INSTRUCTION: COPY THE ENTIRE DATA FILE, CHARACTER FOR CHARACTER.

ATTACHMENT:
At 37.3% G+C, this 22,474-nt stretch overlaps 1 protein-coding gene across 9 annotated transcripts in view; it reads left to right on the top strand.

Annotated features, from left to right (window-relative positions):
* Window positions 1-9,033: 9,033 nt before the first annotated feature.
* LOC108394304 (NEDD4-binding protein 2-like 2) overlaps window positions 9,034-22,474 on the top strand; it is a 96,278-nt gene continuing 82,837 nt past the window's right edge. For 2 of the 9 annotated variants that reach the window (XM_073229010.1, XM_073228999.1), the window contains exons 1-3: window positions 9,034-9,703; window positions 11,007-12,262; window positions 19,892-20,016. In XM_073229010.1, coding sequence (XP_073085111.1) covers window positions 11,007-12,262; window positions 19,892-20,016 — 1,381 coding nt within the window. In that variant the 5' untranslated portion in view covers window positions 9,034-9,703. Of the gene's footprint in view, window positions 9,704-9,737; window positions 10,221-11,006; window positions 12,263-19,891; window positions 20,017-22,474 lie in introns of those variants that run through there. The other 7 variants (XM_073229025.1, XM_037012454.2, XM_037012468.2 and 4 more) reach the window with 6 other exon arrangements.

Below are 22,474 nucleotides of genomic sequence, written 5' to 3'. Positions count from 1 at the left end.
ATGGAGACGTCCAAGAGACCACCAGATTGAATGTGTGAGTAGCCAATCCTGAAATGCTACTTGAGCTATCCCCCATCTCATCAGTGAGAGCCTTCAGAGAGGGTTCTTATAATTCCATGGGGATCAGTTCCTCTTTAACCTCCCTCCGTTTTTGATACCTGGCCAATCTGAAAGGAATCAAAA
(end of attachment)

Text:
At 37.3% G+C, this 22,474-nt stretch overlaps 1 protein-coding gene across 9 annotated transcripts in view; it reads left to right on the top strand.

Annotated features, from left to right (window-relative positions):
* Window positions 1-9,033: 9,033 nt before the first annotated feature.
* LOC108394304 (NEDD4-binding protein 2-like 2) overlaps window positions 9,034-22,474 on the top strand; it is a 96,278-nt gene continuing 82,837 nt past the window's right edge. For 2 of the 9 annotated variants that reach the window (XM_073229010.1, XM_073228999.1), the window contains exons 1-3: window positions 9,034-9,703; window positions 11,007-12,262; window positions 19,892-20,016. In XM_073229010.1, coding sequence (XP_073085111.1) covers window positions 11,007-12,262; window positions 19,892-20,016 — 1,381 coding nt within the window. In that variant the 5' untranslated portion in view covers window positions 9,034-9,703. Of the gene's footprint in view, window positions 9,704-9,737; window positions 10,221-11,006; window positions 12,263-19,891; window positions 20,017-22,474 lie in introns of those variants that run through there. The other 7 variants (XM_073229025.1, XM_037012454.2, XM_037012468.2 and 4 more) reach the window with 6 other exon arrangements.

Below are 22,474 nucleotides of genomic sequence, written 5' to 3'. Positions count from 1 at the left end.
ATGGAGACGTCCAAGAGACCACCAGATTGAATGTGTGAGTAGCCAATCCTGAAATGCTACTTGAGCTATCCCCCATCTCATCAGTGAGAGCCTTCAGAGAGGGTTCTTATAATTCCATGGGGATCAGTTCCTCTTTAACCTCCCTCCGTTTTTGATACCTGGCCAATCTGAAAGGAATCAAAA